Search quotes by author:    A B C D E F G H I J K L M N O P Q R S T U V W X Y Z 

Knut Hamsun Quotes

For I mean to roam and think and make great irons red-hot.

Heaven knows that there are plenty of opportunities in later life, too, for being carried away. What of it? We remain what we are and, no doubt, it is all very good for us!

However, I must not indulge in homespun wisdom here before so distinguished an assembly, especially as I am to be followed by a representative of science.

I have gone to the forest.

I have had much to learn from Sweden's poetry and, more especially, from her lyrics of the last generation.

In my solitude, many miles from men and houses, I am in a childishly happy and carefree state of mind, which you are incapable of understanding unless someone explains it to you.

In old age we are like a batch of letters that someone has sent. We are no longer in the past, we have arrived.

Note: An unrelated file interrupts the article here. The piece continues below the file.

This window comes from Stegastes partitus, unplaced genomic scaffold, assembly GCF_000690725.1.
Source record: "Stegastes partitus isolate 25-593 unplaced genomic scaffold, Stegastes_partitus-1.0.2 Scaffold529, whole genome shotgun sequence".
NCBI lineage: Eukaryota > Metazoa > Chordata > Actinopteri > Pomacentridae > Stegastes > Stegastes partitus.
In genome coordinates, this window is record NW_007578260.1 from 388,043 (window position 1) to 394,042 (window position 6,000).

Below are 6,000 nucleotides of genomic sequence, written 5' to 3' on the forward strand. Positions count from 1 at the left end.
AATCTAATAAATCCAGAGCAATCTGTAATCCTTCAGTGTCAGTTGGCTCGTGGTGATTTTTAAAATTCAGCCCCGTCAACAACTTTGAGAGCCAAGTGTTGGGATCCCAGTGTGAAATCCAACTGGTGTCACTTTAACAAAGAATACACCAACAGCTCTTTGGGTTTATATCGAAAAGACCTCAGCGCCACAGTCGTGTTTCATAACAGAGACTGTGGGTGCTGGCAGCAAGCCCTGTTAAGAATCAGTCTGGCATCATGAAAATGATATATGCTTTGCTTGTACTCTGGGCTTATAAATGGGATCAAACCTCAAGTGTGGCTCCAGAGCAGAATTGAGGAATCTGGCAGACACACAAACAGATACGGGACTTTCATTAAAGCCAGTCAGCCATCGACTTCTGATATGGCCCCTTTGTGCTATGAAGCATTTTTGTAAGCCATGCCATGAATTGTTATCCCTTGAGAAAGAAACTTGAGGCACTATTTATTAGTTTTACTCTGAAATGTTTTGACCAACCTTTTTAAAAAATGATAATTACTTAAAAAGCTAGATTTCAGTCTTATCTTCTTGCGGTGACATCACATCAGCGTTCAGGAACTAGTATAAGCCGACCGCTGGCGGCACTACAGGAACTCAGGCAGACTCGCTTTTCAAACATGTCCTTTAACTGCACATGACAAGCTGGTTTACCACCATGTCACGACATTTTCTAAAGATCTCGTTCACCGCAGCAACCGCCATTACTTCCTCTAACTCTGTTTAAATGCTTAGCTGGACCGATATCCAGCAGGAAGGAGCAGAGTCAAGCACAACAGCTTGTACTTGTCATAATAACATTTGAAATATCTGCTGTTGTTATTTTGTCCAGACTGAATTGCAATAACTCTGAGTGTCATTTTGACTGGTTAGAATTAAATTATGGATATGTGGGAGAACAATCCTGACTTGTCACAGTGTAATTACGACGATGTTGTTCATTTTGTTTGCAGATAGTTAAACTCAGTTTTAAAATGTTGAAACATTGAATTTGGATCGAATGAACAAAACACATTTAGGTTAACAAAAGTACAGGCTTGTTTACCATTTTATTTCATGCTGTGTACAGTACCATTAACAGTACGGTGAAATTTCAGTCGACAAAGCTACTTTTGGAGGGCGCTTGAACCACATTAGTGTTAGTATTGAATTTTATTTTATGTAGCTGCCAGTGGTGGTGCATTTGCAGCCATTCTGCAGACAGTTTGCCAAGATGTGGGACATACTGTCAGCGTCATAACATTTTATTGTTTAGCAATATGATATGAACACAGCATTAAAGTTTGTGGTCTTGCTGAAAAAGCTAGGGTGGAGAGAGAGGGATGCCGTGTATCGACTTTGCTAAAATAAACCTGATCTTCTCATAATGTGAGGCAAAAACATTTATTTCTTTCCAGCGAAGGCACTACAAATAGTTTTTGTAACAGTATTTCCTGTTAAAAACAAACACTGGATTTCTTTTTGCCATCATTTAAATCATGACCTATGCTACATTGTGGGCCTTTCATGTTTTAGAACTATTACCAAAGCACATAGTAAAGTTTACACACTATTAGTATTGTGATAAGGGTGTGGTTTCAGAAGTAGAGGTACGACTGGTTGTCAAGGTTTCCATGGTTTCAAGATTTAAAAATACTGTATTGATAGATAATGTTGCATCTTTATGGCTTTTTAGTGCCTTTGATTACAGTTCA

It is as well perhaps that this is not the first time I have been swept off my feet. In the days of my blessed youth there were such occasions; in what young person's life do they not occur?

No worse fate can befall a young man or woman than becoming prematurely entrenched in prudence and negation.

No, what I should really like to do right now, in the full blaze of lights, before this illustrious assembly, is to shower every one of you with gifts, with flowers, with offerings of poetry - to be young once more, to ride on the crest of the wave.

There is nothing like being left alone again, to walk peacefully with oneself in the woods. To boil one's coffee and fill one's pipe, and to think idly and slowly as one does it.

Today riches and honours have been lavished on me, but one gift has been lacking, the most important one of all, the only one that matters, the gift of youth.

Were I more conversant with literature and its great names, I could go on quoting them ad infinitum and acknowledge my debt for the merit you have been generous enough to find in my work.

When good befalls a man he calls it Providence, when evil fate.

You are welcome to your intellectual pastimes and books and art and newspapers; welcome, too, to your bars and your whisky that only makes me ill. Here am I in the forest, quite content.